Adult Autism Support Miami FL

Local resource for adult autism support in Miami. Includes detailed information on local businesses that provide access to information on autism or Asperger down syndrome, education for adults with autism, autism support for adults, as well as advice and content on autism services.

University of Miami - Nova Southeastern University Center for Autism & Related Disabilities
(305) 284-6563
5665 Ponce de Leon Boulevard
Coral Gables, FL
Support Services
Adult Support, Education, Marriage & Family Counseling, Marriage & Family Counseling, Research, Social Skills Training, Support Group Meetings, Support Organization, Training/Seminars
Ages Supported
Preschool,Kindergarten,1-5 Grade,6-8 Grade,9-10 Grade,11-12 Grade,Adult

Data Provided By:
Best Buddies (Global Headquarters)
(305) 374-2233
100 Southeast Second Street, Suite 2200
Miami, FL
Support Services
Adult Support, Disability Advocacy, Support Organization

Data Provided By:
Therapy Zone Center, Inc.
(305) 878-3898
782 Le Jeune Road, 334
Miami, FL
Support Services
Speech Therapy
Ages Supported
Preschool,Kindergarten,1-5 Grade,6-8 Grade,9-10 Grade,11-12 Grade

Data Provided By:
Center for Autism and Related Disabilities-UM
(800) 928-8476
1500 Monza Ave., 3rd Floor
Miami, FL
Support Services
Early Intervention, Government/State Agency, Medical, Therapy Providers, Training/Seminars

Data Provided By:
Center for Autism and Related Disabilities (Coral Gables)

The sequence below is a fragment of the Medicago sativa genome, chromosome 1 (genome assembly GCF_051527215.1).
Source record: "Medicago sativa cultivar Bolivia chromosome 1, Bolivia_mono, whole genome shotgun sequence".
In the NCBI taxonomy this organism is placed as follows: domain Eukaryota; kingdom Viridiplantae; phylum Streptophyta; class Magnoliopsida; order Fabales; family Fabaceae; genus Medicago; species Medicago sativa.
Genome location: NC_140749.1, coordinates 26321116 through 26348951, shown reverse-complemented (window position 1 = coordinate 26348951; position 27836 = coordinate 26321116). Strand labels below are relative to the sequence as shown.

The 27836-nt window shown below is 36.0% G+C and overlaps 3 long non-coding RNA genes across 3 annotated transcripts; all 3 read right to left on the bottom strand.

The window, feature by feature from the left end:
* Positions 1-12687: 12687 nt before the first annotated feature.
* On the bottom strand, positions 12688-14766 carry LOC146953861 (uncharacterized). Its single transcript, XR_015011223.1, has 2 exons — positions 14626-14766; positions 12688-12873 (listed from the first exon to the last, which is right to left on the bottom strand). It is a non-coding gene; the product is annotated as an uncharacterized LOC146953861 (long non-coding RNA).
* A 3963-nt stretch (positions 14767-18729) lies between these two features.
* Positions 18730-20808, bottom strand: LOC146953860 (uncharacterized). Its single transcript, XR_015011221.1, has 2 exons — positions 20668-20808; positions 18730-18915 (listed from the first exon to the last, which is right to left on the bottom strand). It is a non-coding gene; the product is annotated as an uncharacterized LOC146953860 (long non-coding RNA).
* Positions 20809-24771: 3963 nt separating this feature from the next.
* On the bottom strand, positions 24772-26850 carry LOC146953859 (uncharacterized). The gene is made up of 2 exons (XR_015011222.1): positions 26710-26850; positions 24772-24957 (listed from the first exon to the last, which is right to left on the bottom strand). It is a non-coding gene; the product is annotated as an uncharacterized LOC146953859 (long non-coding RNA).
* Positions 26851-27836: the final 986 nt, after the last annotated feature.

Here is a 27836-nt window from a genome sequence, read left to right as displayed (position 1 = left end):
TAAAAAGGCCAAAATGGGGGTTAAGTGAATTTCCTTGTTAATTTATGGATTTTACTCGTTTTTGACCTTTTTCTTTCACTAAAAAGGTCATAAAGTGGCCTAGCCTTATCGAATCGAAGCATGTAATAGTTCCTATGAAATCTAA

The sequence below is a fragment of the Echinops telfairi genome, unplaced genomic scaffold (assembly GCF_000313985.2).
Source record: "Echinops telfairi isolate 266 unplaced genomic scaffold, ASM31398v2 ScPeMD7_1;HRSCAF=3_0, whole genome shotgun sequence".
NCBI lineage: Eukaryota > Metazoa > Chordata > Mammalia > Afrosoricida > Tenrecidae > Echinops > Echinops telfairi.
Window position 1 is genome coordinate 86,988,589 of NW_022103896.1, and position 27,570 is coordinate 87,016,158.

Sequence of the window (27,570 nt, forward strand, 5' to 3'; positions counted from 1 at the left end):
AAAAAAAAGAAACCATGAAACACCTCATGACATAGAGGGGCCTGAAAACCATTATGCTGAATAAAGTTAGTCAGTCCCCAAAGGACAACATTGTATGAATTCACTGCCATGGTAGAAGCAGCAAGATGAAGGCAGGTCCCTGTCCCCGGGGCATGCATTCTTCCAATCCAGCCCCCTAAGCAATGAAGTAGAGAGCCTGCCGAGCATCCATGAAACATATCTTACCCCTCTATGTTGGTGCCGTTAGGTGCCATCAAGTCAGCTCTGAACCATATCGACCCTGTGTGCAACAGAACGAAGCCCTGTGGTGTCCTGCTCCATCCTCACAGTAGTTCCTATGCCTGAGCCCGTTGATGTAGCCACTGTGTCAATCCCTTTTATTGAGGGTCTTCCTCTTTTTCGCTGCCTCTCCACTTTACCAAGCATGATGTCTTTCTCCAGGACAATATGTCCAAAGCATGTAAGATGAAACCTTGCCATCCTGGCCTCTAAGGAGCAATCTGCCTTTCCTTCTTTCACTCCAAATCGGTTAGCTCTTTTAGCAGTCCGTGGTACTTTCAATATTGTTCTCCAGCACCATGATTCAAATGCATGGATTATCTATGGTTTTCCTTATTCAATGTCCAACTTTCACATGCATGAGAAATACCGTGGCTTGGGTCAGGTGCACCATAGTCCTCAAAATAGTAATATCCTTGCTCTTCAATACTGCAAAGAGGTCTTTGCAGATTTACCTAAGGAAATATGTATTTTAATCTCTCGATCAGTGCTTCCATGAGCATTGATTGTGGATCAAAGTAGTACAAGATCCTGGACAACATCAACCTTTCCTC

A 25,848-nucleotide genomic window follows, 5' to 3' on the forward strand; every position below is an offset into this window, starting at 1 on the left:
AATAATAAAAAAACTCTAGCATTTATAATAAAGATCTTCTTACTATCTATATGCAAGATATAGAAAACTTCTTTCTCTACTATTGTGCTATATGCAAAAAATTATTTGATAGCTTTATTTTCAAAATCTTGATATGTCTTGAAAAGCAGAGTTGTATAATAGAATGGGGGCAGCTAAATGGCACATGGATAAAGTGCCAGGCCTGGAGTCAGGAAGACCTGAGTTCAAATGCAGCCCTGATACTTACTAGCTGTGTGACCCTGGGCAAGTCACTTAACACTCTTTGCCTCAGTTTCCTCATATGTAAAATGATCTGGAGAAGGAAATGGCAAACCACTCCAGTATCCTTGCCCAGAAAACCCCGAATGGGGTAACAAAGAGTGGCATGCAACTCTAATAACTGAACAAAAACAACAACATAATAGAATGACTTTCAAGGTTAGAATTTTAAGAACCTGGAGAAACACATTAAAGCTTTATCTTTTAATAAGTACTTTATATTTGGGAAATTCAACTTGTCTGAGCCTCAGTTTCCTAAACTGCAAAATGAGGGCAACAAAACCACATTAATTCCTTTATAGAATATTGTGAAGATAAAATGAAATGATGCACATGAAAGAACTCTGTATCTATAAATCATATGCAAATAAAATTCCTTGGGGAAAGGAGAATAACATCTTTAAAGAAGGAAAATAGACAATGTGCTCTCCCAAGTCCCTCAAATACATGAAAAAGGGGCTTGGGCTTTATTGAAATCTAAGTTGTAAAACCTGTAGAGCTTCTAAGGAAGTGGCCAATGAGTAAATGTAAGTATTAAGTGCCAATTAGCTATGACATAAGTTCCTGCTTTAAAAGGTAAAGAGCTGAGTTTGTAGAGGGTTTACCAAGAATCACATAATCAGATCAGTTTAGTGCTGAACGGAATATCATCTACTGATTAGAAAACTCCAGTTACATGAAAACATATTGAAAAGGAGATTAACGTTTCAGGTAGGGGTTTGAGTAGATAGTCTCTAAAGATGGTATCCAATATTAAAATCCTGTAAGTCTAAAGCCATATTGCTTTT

(305) 284-5264
University of Miami, 5665 Ponce de Leon Blvd.
Coral Gables, FL
Support Services
Early Intervention, Government/State Agency, Medical, Therapy Providers, Training/Seminars

Data Provided By:
UM-NSU Center for Autism & Related Disabilities
(305) 284-5263
Coral Gables, FL
Support Services
ABA, Ideas For Finding Therapists, Adult Support, Disability Advocacy, Doctor Referrals, Helpful Websites, Publications, Research, Support / Tutoring, Support Group Meetings, Training/Seminars
Ages Supported
1-5 Grade,11-12 Grade,6-8 Grade,9-10 Grade,Adult,Kindergarten,Preschool

Data Provided By:
Cadenza Music Therapy, Inc.
(954) 925-3191
210 S. Federal Hwy, #400-A
Hollywood, FL
Support Services
Adult Support, Behavorial Intervention, Marriage & Family Counseling, Marriage & Family Counseling, Music Therapy, Play Therapy, Psychological Counseling, Sensory Integration, Social Skills Training, Therapy Providers
Ages Supported
Preschool,Kindergarten,1-5 Grade,6-8 Grade,9-10 Grade,11-12 Grade,Adult

Data Provided By:
Jennifer Borr
(786) 355-8271
Miami, FL
Support Services
ABA, Therapy Services, ABA/Discrete Trial, Behavorial Intervention, Early Intervention, Verbal Behavior
Ages Supported
Kindergarten,Preschool

Data Provided By:
Amy Beaumont, Autism Spectrum Assessment Clinic
(305) 284-6140
Coral Gables, FL
Support Services
Behavior Assessment, Behavorial Intervention, Educational Assessment, Psychological Counseling, Social Skills Training
Ages Supported
1-5 Grade,11-12 Grade,6-8 Grade,9-10 Grade,Adult,Kindergarten,Preschool

Data Provided By:
Florida Autism and DD Monitoring Program-CDC
(305) 284-8495
Department of Psychology, University of Miami, P.O. Box 249229
Coral Gables, FL